Just in from Paris: Who gets to tell the story? Narrative Theory.
Ric, our friend who publishes MetropoleParis sent this mid-week.
The Michael Moore Film Fahrenheit 9/11 has opened in France.
Eight euros? That's 9.91 dollars at the current exchange rate. Bummer.
If your French is up to it, here's a link to the lead items from Le Parisien.
Michael Moore a bien r?ussi son coup
? Fahrenheit 9/11 ?, percutant pamphlet anti-Bush, s'installe aujourd'hui sur 220 ?crans fran?ais. Pour le r?alisateur, la partie est gagn?e : apr?s avoir rafl? la Palme d'or ? Cannes, son documentaire triomphe aux Etats-Unis.
Le Parisien , mercredi 07 juillet 2004
Rick's photo of a ? Fahrenheit 9/11 ? promotional poster MetropoleParis - Paris Posters II on the streets of Paris.
And the cover of everyone's favorite left-leaning French national newspaper. As I have mentioned elsewhere, Lib?ration is one of the major French dailies - actually one of the founders was Sartre, or was is Camus? I forget. Lib?ration is a bit to the left... well, it's a lot to the left. I think I first noticed the paper back in the sixties when I saw Claude Lelouch's film "A Man and A Woman" (Un Homme et Une Femme) - that was 1966 - and the gorgeous Anouk Aim?e was reading a copy of Lib?ration in bed and smiling.
Back home? One of the more interesting comments on the film in the America comes from Eric Alterman in his MSNBC column - suggesting the political issue with Moore's film is story telling.
Back in June of last year this idea of news being a narrative form came up in Just Above Sunset (June 22, 2003), in The BBC versus We Report, You Decide, or "Tell Me A Story." - and that started out as a discussion of whether or not the rescue of Jessica Lynch was staged propaganda. The BBC was pumping of facts. Fox News was "on the story".
And this was tied back to how the Watergate "story" had been covered.
Things are changing. Michael Moore is taking the same footage (and a lot that was discarded) and is writing a different story line. He doesn't "connect the dots" the way we've been told they are, really, connected.
This is a problem for Fox News, and for the other major purveyors of these familiar narratives - CNN and MSNBC and the broadcast networks. And for the print media too, of course. One might say they all, and each, have a commercial interest in keeping their viewers (and readers) coming back for more (not Moore) of this ongoing saga.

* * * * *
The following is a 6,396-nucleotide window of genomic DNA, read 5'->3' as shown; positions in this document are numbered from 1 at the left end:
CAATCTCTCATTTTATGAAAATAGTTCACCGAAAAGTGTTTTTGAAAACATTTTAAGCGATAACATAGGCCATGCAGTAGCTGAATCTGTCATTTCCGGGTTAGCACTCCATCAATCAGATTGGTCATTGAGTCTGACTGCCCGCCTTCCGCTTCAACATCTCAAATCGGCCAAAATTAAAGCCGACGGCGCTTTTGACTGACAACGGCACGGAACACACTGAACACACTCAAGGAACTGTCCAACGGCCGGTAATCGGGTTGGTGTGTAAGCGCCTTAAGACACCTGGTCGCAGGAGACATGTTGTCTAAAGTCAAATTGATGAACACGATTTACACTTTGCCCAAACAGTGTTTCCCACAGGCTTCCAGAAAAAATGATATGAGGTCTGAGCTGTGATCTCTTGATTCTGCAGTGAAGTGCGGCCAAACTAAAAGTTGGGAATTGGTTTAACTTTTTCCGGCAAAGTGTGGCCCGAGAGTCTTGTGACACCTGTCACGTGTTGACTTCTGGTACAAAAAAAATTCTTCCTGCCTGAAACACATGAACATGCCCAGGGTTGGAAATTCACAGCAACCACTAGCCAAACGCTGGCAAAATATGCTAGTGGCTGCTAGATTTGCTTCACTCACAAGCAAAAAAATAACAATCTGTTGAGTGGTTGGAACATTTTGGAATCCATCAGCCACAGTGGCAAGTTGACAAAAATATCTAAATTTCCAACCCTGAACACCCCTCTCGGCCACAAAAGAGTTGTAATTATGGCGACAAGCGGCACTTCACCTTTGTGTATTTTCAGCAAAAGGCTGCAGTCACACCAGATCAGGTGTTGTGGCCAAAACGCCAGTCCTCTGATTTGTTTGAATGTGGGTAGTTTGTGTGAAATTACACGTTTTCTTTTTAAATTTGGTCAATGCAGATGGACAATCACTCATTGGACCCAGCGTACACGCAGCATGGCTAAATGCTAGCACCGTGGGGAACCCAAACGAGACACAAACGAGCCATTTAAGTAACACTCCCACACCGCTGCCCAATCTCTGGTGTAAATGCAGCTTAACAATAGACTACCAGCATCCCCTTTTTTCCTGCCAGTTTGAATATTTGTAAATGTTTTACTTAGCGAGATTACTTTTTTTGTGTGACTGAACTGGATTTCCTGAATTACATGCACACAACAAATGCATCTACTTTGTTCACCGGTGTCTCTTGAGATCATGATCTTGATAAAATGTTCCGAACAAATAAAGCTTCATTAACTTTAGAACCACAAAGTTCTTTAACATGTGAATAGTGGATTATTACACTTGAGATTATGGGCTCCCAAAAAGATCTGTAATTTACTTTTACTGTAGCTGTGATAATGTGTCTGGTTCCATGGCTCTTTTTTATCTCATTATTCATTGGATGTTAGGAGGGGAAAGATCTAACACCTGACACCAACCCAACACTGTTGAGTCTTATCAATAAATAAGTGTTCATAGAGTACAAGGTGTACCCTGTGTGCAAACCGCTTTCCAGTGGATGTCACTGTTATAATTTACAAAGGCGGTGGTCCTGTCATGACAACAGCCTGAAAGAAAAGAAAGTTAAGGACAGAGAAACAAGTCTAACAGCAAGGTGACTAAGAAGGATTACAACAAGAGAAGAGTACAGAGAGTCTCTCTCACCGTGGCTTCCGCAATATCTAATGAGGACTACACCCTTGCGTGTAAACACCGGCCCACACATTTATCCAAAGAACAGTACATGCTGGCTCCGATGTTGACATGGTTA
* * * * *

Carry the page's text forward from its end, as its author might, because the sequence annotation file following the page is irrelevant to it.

The narrative flow of conflict and resolution has been set, and expectations have been raised. Ratings depend on that. Tune in for the next episode!
And of course the sale of on-air advertising depends on those very ratings. And the return on stockholders' investment in News Corp or Time-Warner depends on those very advertising revenues. The ROI determines whether the organization can survive as a going concern. There is a whole lot riding on maintaining the accepted narrative.
And now this blow-hard from Flint, Michigan proposes an alternative narrative for the same events. Damn.
This is a real threat of the most basic kind - as economic survival is the issue.
Moore is attacking the media as much as he is attacking Bush. He keeps saying just that in all the interviews he's been doing.
On the June 21 NBC Today show, Katy Couric of course had to ask Moore, in her interview with him, why he didn't get the narrative right - the narrative that Saddam was a bad man and we were the good and noble liberators and it was a simple and plain and true as that - no more, no less. Didn't he have "the story" all wrong?
Moore doesn't dispute that Saddam was a bad guy. That's fact. He simply disputes the framework into which that one fits the particular fact - this "story" we are being told:
There's another side? We were told there was GOOD and there was EVIL. Pick one or the other. Moore doesn't like the story that flows from those assumptions.
Yep, the current administration wants to simplify matters, to make it an easy story. And the news folks can sell that one easily - easy plot, recognizable black-hat and white-hat characters, lots of inspiration. Ratings and revenues will go up and stay up. It's a whole lot harder to sell a nuanced plot line with ambiguous characters. We know that well out here in Hollywood - an action hero flick will out-gross any art house "serious" psychologically detailed noir film in some odd foreign language, by ten thousand to one.
But people are going to Moore's film. For a change of pace? Perhaps.
And Bush is still reading "My Pet Goat" to those Florida schools kid, isn't he?
This is a fight for something very odd - for just who gets to tell the story.